LYONS — Georgia farmers who are dependent on immigrant labor have fired a warning shot at state lawmakers considering ways to crack down on illegal immigrants.
Delegates to the Georgia Farm Bureau’s annual convention voted Tuesday to adopt a policy that opposes any state immigration measure that “discriminates against the farm worker” and puts them at a competitive disadvantage. The vote marks the first time the Farm Bureau has adopted an immigration policy directed specifically at Georgia state leaders.
“We think immigration is a federal issue, and it needs a federal solution,” said Jon Huffmaster, the Farm Bureau’s legislative director. “And we think a patchwork of state laws could cause more problems than it solves.”
Farmers are heavily dependent on immigrant labor to harvest crops by hand, particularly vegetables and peaches that are easily bruised and damaged by machines. Huffmaster said farmers in vegetable-growing regions first pushed for the new policy, one of many that was created or revised during the convention at Jekyll Island.
Politicians in Georgia have signaled their willingness to adopt tougher sanctions against the estimated 475,000 illegal immigrants in the state, many of whom work in agriculture. Gov.-elect Nathan Deal, a Republican, said during the campaign that he would support an Arizona-style immigration law. That state approved a measure that requires police officers, when enforcing other laws, to check the immigration status of those they suspect are in the country illegally.
Meanwhile, a committee of Republican lawmakers was created in September to study illegal immigration and its effects on Georgia. The co-chair, Rep. Matt Ramsey, said members will try to fill gaps in state law and add enforcement tools to existing laws.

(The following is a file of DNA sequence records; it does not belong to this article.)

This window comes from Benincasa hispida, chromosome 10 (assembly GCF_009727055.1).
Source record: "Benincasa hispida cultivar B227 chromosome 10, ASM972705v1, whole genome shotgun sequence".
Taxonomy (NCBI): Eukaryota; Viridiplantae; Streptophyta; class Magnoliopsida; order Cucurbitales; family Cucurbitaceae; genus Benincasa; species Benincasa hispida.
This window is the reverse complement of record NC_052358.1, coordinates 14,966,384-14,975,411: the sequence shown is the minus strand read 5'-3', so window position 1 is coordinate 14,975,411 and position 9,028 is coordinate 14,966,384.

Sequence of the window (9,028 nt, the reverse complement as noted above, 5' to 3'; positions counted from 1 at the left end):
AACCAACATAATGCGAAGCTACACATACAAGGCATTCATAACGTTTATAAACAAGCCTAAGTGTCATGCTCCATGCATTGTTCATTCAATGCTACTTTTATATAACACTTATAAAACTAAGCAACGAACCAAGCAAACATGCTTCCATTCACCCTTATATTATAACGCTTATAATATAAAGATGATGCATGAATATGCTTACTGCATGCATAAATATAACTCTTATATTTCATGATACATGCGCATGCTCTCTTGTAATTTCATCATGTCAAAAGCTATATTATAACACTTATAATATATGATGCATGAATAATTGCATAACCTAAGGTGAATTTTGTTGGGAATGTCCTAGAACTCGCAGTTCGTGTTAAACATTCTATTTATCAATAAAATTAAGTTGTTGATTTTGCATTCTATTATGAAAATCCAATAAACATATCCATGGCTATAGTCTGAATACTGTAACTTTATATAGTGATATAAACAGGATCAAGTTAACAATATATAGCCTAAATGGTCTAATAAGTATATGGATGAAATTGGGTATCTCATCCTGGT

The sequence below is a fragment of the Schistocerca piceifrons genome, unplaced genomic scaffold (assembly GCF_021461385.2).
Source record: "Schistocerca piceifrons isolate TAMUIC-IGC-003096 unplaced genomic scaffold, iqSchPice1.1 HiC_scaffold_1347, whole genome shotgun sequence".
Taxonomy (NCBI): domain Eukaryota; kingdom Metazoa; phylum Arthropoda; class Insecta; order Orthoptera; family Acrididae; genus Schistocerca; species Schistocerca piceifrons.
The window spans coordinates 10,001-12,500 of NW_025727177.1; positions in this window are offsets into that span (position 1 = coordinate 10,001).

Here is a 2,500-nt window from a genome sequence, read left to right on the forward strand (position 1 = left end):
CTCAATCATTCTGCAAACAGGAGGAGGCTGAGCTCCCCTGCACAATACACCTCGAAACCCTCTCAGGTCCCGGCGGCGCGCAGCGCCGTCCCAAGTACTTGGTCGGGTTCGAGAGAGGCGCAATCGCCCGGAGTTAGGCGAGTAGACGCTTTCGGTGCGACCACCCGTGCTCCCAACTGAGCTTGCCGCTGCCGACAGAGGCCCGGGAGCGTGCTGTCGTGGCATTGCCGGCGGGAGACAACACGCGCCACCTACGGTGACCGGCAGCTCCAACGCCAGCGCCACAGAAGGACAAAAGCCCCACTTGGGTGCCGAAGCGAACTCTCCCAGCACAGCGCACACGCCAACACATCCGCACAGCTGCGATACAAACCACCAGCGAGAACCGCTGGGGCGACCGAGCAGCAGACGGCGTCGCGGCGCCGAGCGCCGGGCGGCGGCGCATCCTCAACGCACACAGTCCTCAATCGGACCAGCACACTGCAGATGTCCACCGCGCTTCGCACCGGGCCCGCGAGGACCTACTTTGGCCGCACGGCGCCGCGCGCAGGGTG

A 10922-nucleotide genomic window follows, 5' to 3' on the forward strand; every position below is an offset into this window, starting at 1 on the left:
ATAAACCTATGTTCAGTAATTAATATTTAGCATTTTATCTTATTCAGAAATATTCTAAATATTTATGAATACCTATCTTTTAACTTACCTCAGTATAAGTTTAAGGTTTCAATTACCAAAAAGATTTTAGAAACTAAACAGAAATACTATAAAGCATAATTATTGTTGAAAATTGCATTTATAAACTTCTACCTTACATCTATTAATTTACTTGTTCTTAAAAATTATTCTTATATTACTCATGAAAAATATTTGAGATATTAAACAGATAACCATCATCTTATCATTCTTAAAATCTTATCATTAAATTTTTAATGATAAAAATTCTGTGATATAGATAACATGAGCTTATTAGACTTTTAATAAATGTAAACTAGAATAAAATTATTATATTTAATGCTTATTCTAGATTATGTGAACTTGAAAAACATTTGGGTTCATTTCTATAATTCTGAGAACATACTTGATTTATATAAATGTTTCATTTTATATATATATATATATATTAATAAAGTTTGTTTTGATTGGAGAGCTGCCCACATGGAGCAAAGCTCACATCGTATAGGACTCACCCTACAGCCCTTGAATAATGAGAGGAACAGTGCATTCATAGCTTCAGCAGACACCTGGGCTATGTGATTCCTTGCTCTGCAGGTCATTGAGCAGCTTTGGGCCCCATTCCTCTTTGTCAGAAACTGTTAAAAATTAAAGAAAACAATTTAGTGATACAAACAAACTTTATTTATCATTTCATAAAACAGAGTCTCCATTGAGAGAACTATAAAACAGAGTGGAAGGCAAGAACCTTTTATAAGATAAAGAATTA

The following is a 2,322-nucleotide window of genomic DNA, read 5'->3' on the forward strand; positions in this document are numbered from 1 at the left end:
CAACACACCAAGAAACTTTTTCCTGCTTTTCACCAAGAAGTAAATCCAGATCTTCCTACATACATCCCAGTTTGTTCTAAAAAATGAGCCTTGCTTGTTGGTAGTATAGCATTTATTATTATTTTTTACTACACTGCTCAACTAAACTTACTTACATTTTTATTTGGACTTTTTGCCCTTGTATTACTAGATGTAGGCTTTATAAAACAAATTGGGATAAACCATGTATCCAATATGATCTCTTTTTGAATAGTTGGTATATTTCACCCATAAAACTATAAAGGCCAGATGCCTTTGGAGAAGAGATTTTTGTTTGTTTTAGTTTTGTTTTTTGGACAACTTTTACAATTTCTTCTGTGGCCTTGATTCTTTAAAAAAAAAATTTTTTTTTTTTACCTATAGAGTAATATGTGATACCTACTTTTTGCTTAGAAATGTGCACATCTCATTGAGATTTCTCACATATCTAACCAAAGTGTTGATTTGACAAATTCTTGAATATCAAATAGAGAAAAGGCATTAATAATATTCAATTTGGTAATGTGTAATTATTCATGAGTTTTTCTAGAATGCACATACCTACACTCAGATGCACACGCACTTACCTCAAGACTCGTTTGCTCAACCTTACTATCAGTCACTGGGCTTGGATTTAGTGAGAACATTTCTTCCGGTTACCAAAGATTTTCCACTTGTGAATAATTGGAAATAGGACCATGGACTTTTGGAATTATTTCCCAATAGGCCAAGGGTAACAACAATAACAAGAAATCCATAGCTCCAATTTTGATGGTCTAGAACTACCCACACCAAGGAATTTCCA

Ramsey said state officials have been forced to wade into immigration policy because of the federal government’s inaction.
“I would respectfully disagree with any statement that the state has no role in this,” the Peachtree City Republican said. “In my opinion, the status quo is unacceptable, and that is the consensus of the members of the immigration reform committee.”
State Sen. Jack Murphy, a Republican from Cumming and co-chair of the legislative committee on immigration, said he guarantees that farmers’ interests will be taken into account but that the committee would go ahead and propose legislation on immigration at the state level.
“We don’t want to do anything to harm them economically,” he said. “They don’t want a law that’s going to affect them adversely, and that’s understandable. But you can’t just say you don’t want a law period.”
Jerry Gonzalez, executive director of the Georgia Association of Latino Elected Officials, said he was pleased to hear of the Farm Bureau’s vote. He has spoken before the legislative committee, where he argued that an Arizona-style law would seriously harm the state’s agriculture industry.
“I am glad that the Georgia Farm Bureau is looking at this issue very, very seriously,” he said. “Our legislators should focus their power and influence to urge our U.S. Congress to work on a comprehensive immigration package with President Obama. That’s the real solution.”
The political moves in the Statehouse have worried farmers, an important political constituency because agriculture is Georgia’s largest single economic sector. A University of Virginia study found that Prince William County, Va.’s hardball approach to illegal immigrants had reduced their numbers but created an ethnic divide in perceptions of the county.
The conflicts are easy to spot in Lyons, a small town in southeast Georgia where farmers raise Vidalia onions.
Even in the rural countryside, there are enough immigrant workers from Central and South America to support a grocery store and small restaurant on the town’s main drag. It sells phone cards and Spanish-language CDs.
Aries Haygood, 27, said his farm needs 65 field laborers and 50 people working in a packing house during the height of the onion harvest, which starts in late April. Although it’s unclear exactly what state leaders might do, Haygood said any law that scares away immigrant workers could harm the regional economy.
The farmer said he is willing to hire native workers, but not enough people will labor in the fields. He depends on a private company to send migrant workers with visas to man his farming operation.
“If this plan, whatever they decide to come up with, is not 100 percent right, it could cost some farmers their jobs,” Haygood
said. “Anytime you start telling folks you can be pulled over and asked about your status and you could be asked to leave, folks will stop com-